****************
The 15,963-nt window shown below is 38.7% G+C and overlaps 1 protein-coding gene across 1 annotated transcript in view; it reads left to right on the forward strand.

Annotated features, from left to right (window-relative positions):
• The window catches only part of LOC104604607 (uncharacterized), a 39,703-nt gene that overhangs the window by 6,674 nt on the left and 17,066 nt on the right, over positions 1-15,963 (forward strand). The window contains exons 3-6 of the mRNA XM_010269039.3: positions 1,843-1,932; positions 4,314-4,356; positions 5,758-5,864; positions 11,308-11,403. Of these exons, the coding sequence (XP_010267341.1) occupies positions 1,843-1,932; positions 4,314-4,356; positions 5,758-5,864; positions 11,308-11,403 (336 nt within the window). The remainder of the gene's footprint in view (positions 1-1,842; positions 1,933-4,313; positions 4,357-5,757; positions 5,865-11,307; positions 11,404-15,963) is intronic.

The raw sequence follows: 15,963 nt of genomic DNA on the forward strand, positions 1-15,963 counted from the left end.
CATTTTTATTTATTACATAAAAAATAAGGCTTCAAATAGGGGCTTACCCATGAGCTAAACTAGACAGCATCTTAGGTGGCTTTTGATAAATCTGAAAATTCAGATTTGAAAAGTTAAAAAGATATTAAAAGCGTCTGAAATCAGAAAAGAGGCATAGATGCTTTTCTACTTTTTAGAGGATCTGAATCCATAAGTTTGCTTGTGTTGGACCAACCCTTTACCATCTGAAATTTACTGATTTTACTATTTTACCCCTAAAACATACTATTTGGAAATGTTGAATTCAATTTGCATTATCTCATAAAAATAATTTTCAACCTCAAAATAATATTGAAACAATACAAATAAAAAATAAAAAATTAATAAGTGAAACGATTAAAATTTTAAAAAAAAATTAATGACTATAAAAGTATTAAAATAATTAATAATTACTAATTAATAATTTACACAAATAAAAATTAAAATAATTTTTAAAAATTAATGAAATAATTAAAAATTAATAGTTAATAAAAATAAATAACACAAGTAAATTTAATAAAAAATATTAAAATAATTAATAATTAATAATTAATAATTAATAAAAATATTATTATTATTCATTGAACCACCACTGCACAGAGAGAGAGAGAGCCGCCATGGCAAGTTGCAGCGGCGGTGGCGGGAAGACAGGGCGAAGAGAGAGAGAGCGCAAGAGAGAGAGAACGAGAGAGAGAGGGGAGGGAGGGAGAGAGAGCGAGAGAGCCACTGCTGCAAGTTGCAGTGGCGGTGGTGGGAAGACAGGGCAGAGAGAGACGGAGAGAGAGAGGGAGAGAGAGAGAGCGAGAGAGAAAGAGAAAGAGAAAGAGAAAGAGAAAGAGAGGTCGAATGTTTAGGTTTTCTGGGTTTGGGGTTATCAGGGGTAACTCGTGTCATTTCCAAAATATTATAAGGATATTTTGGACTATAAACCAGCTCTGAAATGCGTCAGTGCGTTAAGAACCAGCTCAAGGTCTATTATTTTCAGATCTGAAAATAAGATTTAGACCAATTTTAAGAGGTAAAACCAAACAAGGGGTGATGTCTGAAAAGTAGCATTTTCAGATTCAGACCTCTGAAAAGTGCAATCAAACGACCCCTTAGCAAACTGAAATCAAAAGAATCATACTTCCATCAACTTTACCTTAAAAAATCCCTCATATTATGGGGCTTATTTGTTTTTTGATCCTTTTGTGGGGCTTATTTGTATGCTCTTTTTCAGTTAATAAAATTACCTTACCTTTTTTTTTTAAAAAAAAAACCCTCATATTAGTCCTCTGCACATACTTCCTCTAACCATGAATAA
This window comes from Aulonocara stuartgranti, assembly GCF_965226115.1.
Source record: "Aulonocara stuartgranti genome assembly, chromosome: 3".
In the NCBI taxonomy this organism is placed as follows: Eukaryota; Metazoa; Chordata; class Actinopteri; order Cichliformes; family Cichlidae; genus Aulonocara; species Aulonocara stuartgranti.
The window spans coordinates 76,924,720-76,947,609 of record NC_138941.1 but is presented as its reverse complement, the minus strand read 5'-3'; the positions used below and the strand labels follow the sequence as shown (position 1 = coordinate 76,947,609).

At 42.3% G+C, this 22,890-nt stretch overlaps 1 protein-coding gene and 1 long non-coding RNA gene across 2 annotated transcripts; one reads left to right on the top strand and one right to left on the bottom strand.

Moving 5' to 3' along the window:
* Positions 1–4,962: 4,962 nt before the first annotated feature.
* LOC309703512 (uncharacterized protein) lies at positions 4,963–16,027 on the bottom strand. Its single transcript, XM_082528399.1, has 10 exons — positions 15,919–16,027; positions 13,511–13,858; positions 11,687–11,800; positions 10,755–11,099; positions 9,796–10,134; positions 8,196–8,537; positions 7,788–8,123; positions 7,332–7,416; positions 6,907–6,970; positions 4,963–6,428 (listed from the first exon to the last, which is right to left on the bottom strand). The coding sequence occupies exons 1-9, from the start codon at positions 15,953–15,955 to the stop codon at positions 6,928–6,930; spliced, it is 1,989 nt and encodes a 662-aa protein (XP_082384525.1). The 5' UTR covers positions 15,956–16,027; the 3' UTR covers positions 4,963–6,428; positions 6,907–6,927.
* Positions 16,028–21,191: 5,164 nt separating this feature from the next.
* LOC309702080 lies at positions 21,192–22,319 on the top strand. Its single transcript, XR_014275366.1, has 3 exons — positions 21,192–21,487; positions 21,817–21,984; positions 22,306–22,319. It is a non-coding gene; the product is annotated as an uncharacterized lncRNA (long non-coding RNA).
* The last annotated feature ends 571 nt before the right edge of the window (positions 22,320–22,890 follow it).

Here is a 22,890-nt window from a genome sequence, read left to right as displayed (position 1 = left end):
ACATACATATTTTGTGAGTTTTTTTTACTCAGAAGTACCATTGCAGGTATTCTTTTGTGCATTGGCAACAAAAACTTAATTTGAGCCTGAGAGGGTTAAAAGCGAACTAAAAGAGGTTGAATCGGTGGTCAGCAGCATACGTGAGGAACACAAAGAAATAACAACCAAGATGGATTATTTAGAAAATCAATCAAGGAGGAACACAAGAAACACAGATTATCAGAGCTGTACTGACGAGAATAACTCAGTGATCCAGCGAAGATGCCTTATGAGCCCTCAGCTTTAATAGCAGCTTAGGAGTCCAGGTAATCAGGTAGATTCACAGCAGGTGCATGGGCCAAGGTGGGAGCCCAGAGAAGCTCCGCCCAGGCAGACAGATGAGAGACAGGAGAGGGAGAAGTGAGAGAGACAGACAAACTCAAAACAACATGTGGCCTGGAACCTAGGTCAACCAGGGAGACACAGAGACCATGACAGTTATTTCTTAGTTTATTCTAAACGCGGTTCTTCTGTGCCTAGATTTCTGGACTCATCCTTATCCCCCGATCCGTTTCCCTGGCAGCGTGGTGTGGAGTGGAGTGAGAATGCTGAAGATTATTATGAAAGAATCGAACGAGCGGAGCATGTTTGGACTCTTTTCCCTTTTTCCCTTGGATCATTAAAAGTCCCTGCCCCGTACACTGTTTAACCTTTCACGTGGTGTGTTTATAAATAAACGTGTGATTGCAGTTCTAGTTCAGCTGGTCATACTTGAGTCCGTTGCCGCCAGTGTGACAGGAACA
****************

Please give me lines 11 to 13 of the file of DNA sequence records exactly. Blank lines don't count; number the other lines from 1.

Moving 5' to 3' along the window:
* Positions 1–4,962: 4,962 nt before the first annotated feature.
* LOC309703512 (uncharacterized protein) lies at positions 4,963–16,027 on the bottom strand. Its single transcript, XM_082528399.1, has 10 exons — positions 15,919–16,027; positions 13,511–13,858; positions 11,687–11,800; positions 10,755–11,099; positions 9,796–10,134; positions 8,196–8,537; positions 7,788–8,123; positions 7,332–7,416; positions 6,907–6,970; positions 4,963–6,428 (listed from the first exon to the last, which is right to left on the bottom strand). The coding sequence occupies exons 1-9, from the start codon at positions 15,953–15,955 to the stop codon at positions 6,928–6,930; spliced, it is 1,989 nt and encodes a 662-aa protein (XP_082384525.1). The 5' UTR covers positions 15,956–16,027; the 3' UTR covers positions 4,963–6,428; positions 6,907–6,927.